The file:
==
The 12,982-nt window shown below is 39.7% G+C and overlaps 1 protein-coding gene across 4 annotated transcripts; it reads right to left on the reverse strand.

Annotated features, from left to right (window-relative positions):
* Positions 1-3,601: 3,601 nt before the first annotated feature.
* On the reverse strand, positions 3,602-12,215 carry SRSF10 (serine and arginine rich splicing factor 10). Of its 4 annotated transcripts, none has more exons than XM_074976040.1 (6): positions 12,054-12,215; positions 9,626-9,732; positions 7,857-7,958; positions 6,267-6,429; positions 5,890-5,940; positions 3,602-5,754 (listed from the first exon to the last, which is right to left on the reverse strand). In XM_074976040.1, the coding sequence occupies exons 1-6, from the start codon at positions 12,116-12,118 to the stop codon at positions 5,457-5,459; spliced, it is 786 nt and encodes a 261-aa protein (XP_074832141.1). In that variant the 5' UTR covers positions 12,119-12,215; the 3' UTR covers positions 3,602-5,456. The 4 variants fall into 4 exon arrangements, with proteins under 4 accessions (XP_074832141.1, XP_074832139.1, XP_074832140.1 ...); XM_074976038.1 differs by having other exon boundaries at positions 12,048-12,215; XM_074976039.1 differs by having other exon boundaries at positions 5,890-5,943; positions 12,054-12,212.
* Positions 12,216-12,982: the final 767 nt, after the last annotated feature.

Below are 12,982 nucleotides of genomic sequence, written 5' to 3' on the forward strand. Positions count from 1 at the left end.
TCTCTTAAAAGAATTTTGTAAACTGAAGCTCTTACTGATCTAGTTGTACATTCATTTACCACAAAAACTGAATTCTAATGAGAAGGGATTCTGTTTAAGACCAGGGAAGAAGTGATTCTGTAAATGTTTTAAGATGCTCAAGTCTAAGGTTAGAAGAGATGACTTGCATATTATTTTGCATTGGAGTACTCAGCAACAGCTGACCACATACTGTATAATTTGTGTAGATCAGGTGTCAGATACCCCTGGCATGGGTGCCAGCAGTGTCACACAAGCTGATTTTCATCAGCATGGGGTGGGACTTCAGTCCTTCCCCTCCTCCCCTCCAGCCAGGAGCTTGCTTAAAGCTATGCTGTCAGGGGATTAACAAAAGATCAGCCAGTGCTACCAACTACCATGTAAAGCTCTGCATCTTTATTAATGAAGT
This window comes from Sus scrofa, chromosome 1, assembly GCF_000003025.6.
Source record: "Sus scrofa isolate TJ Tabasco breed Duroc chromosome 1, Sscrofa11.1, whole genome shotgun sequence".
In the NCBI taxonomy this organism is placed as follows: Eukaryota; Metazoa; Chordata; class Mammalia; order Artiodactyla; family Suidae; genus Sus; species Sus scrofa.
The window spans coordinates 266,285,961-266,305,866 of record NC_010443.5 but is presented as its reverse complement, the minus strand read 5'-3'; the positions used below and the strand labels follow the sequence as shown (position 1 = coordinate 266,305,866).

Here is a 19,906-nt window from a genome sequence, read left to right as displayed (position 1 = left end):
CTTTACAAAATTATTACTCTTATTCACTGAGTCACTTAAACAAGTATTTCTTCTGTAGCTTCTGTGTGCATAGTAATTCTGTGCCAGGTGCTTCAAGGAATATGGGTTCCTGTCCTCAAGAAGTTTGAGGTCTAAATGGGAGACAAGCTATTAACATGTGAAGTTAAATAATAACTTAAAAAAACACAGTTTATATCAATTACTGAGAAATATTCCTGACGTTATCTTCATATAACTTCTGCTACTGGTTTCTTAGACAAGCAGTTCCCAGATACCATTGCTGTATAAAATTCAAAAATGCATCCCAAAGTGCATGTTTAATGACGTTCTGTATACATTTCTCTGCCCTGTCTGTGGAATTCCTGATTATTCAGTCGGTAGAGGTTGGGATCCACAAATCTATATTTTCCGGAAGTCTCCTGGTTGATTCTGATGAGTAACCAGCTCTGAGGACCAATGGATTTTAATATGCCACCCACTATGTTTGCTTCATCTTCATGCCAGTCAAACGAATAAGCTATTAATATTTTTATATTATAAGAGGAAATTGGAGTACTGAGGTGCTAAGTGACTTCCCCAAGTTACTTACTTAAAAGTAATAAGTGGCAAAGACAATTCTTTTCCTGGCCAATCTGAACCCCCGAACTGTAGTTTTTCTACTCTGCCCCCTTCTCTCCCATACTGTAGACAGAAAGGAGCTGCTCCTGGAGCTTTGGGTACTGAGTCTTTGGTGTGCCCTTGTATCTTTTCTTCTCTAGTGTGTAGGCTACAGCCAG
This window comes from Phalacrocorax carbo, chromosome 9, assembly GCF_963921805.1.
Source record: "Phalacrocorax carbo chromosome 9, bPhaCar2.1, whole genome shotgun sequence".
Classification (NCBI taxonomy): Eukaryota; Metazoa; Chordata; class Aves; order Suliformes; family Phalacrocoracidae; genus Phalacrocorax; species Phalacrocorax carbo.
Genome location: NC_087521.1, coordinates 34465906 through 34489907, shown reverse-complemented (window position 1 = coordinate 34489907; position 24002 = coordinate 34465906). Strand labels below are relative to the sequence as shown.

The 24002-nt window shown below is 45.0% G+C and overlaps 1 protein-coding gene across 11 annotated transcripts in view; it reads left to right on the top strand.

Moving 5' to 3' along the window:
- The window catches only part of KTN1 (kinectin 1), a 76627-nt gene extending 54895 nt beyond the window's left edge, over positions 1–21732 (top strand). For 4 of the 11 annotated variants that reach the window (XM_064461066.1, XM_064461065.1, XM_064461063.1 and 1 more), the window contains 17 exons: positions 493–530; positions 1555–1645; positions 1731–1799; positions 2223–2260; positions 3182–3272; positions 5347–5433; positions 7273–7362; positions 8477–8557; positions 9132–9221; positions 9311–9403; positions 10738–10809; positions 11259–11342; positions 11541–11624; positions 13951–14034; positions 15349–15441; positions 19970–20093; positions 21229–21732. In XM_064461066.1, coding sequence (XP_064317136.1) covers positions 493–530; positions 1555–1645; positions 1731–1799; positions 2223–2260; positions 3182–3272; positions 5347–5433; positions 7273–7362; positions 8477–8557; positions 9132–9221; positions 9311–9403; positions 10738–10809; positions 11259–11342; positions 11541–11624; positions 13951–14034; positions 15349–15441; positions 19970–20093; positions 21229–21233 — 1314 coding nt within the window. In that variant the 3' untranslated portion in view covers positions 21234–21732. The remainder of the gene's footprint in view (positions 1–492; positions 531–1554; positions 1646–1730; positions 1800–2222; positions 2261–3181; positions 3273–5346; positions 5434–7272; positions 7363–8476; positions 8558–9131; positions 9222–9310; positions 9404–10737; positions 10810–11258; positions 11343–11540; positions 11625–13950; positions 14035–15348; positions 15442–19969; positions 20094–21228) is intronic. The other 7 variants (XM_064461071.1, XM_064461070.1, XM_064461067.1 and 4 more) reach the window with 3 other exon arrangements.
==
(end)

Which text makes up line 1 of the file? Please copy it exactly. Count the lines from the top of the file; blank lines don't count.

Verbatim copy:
The 12,982-nt window shown below is 39.7% G+C and overlaps 1 protein-coding gene across 4 annotated transcripts; it reads right to left on the reverse strand.